CHINA / SOCIETY
DPP's pursuit of political interests comes at cost of people's lives amid rampant COVID-19 situation: observers
DPP's pursuit of political interests comes at cost of people's lives: observers
Published: May 27, 2021 09:13 PM
 
Residents of the island of Taiwan take rapid test for COVID-19 on Tuesday. The island reported 281 new locally transmitted COVID-19 cases and six deaths, bringing the death toll to 35, on Tuesday and local authorities decided to extend Level 3 Alert until June 14. Photo: IC

Residents of the island of Taiwan take rapid test for COVID-19 on Tuesday. The island reported 281 new locally transmitted COVID-19 cases and six deaths, bringing the death toll to 35, on Tuesday and local authorities decided to extend Level 3 Alert until June 14. Photo: IC



Turning a blind eye to the increasingly rampant outbreak of COVID-19 epidemic on the island of Taiwan, with new local cases growth at a record high, the secessionist Democratic Progressive Party (DPP) authority has yet to waver in its pursuit of secessionism and profits at the cost of Taiwan residents' lives, as it refuses to adopt the universal measures used by the Chinese mainland, which had proved effective in taming the outbreak in the mainland, observers said on Thursday.

The local Taiwan epidemic command center reported 401 new cases of COVID-19 infections and 13 deaths on Thursday, both setting single-day record highs.

The number of infection cases since the latest surge started on May 11 has reached 5,499. The rate of severe illness has also climbed to a record high of 6.9 percent, local media reported.  

Having rejected mainland vaccines and ignored officials' cries to purchase those via local retailers, Taiwan's health authority on Thursday said that 150,000 out of 410,000 AstraZeneca doses that have recently undergone inspection will be dispatched to medical workers across the island, which has 23 million people. 

With a total of 710, 000 doses, the island local epidemic command center said on Thursday that the first batch of 150,000 doses of Moderna COVID-19 vaccine would arrive on the island on Friday.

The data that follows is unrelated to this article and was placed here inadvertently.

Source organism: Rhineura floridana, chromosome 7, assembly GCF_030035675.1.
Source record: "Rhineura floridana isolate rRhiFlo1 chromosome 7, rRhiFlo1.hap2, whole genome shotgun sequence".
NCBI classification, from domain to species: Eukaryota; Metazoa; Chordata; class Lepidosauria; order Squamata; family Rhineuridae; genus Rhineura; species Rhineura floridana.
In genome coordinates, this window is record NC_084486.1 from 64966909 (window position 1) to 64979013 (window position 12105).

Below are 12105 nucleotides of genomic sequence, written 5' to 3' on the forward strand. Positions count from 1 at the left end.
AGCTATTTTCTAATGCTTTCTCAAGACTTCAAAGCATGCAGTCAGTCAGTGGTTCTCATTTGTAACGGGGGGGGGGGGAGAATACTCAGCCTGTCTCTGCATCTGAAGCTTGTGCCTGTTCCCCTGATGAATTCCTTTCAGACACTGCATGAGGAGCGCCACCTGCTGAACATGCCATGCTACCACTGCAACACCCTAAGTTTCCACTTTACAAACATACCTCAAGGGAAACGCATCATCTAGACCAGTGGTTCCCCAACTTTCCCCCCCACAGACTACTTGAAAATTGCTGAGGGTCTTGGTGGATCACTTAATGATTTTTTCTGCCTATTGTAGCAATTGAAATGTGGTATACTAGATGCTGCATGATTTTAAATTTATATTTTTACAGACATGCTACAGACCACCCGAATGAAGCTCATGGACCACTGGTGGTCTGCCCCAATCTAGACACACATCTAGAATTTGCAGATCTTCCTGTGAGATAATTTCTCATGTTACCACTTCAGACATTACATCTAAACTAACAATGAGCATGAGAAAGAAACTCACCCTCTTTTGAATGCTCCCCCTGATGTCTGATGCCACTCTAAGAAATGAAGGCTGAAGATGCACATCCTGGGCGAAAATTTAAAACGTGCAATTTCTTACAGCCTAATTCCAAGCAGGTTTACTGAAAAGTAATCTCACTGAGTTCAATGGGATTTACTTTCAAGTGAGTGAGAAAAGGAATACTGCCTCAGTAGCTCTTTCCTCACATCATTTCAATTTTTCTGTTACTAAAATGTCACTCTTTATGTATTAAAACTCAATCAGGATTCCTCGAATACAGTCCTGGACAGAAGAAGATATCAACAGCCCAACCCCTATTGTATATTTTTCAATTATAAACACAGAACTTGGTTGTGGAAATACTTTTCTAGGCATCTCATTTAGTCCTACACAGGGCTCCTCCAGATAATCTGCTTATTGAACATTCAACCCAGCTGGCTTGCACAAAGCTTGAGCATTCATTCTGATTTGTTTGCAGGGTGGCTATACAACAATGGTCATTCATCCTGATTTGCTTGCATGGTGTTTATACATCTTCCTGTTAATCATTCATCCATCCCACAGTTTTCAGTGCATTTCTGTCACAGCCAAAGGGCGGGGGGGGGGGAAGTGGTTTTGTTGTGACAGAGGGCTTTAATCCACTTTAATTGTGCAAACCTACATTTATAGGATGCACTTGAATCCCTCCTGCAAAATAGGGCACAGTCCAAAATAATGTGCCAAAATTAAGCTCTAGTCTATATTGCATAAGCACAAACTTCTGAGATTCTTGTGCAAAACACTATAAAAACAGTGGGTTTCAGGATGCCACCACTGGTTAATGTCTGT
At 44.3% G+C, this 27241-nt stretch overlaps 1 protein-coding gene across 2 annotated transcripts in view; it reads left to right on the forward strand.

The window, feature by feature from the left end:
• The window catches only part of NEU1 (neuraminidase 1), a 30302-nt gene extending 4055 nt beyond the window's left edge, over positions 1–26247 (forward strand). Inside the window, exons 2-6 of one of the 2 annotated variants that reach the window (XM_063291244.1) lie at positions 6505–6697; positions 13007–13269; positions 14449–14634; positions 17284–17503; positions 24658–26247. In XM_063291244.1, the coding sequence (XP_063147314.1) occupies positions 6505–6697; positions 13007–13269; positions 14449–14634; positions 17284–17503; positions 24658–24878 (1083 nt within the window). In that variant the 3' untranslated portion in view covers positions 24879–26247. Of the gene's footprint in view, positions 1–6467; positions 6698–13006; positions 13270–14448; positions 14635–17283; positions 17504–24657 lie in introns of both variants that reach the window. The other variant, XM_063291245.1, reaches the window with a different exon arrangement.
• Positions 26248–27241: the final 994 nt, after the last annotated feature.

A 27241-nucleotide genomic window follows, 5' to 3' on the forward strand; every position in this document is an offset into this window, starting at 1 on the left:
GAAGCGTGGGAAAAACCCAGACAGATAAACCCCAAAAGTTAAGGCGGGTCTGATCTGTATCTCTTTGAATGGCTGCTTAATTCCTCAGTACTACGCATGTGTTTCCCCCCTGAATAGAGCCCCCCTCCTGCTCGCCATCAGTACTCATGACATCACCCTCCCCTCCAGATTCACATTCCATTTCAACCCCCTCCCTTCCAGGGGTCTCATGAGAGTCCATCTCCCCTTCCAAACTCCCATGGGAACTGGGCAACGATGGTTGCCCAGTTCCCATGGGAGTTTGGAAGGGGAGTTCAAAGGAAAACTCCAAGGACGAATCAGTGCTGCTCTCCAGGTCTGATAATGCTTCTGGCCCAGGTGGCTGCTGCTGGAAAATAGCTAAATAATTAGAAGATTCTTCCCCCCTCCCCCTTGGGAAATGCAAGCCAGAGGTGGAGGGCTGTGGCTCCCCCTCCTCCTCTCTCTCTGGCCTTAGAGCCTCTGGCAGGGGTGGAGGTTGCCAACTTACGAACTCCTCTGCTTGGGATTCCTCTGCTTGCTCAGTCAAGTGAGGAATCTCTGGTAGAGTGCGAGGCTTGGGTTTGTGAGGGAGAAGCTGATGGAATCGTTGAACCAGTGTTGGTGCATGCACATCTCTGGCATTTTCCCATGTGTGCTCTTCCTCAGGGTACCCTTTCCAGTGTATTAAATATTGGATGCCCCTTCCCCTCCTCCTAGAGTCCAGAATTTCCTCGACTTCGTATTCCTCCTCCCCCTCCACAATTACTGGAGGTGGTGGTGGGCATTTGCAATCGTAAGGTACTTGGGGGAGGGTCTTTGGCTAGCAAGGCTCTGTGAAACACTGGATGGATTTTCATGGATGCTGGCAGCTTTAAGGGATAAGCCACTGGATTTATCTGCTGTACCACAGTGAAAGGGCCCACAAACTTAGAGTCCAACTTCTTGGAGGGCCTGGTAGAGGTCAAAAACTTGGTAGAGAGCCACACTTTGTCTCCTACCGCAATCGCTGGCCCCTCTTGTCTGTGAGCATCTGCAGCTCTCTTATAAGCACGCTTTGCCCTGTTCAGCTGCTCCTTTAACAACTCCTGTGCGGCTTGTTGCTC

Aside from the vaccine shortage, the situation on the island - self-proclaimed as an "excellent student in anti-epidemic campaigns," - has exposed serious problems in almost every aspect of the viral combat.  

A healthcare worker sprays disinfectant on the floor at a hospital while people wait in line for nucleic acid tests in Taipei, island of Taiwan, on Monday. Photo: VCG

A healthcare worker sprays disinfectant on the floor at a hospital while people wait in line for nucleic acid tests in Taipei, island of Taiwan, on Monday. Photo: VCG



Wu Ming-shiang, head of "National" Taiwan University Hospital, the most prestigious medical facility located in Taipei, cried for help through his Facebook post on Tuesday, saying that the hospital was overloaded with COVID-19 patients - even after it had converted the pediatric and intensive care units to treat adult patients. He even warned that the situation would become as terrible as the SARS outbreak.  

On the same day, the union of Taipei City Hospital said through a Facebook post that the hospital's capacity is collapsing and "we really don't know what to do."

"Emergency rooms are overflowing, wards are full but ambulances continue to bring patients in… There were many patients lying in the corridor… all we can do is to comfort patients by saying 'just wait and see if there's a room,' 'I know you're wheezing, but there's no bed with ventilators'."

"We would like to ask, if, as officials say, Taiwan has enough medical care, why is this happening?" read the post.